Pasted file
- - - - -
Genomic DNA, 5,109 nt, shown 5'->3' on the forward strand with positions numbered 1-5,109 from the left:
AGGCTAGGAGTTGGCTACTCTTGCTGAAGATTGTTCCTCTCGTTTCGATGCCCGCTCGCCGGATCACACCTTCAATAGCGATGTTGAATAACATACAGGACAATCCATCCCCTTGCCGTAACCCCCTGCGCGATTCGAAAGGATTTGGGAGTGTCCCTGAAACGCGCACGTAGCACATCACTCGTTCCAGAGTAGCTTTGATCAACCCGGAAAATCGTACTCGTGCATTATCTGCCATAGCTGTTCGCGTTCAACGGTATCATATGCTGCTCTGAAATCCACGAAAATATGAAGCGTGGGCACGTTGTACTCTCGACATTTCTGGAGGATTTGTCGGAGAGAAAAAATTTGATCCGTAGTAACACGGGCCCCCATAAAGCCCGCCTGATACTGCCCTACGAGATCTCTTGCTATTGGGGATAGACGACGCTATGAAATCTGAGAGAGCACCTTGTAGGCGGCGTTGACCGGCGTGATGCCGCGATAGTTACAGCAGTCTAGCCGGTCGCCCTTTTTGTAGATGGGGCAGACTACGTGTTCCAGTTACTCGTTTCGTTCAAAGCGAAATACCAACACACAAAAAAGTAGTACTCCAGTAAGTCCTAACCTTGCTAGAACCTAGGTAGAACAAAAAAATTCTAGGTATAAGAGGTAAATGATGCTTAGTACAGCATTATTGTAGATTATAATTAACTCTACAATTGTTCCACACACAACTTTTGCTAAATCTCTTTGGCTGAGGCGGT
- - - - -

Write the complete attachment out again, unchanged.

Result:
Genomic DNA, 5,109 nt, shown 5'->3' on the forward strand with positions numbered 1-5,109 from the left:
AGGCTAGGAGTTGGCTACTCTTGCTGAAGATTGTTCCTCTCGTTTCGATGCCCGCTCGCCGGATCACACCTTCAATAGCGATGTTGAATAACATACAGGACAATCCATCCCCTTGCCGTAACCCCCTGCGCGATTCGAAAGGATTTGGGAGTGTCCCTGAAACGCGCACGTAGCACATCACTCGTTCCAGAGTAGCTTTGATCAACCCGGAAAATCGTACTCGTGCATTATCTGCCATAGCTGTTCGCGTTCAACGGTATCATATGCTGCTCTGAAATCCACGAAAATATGAAGCGTGGGCACGTTGTACTCTCGACATTTCTGGAGGATTTGTCGGAGAGAAAAAATTTGATCCGTAGTAACACGGGCCCCCATAAAGCCCGCCTGATACTGCCCTACGAGATCTCTTGCTATTGGGGATAGACGACGCTATGAAATCTGAGAGAGCACCTTGTAGGCGGCGTTGACCGGCGTGATGCCGCGATAGTTACAGCAGTCTAGCCGGTCGCCCTTTTTGTAGATGGGGCAGACTACGTGTTCCAGTTACTCGTTTCGTTCAAAGCGAAATACCAACACACAAAAAAGTAGTACTCCAGTAAGTCCTAACCTTGCTAGAACCTAGGTAGAACAAAAAAATTCTAGGTATAAGAGGTAAATGATGCTTAGTACAGCATTATTGTAGATTATAATTAACTCTACAATTGTTCCACACACAACTTTTGCTAAATCTCTTTGGCTGAGGCGGT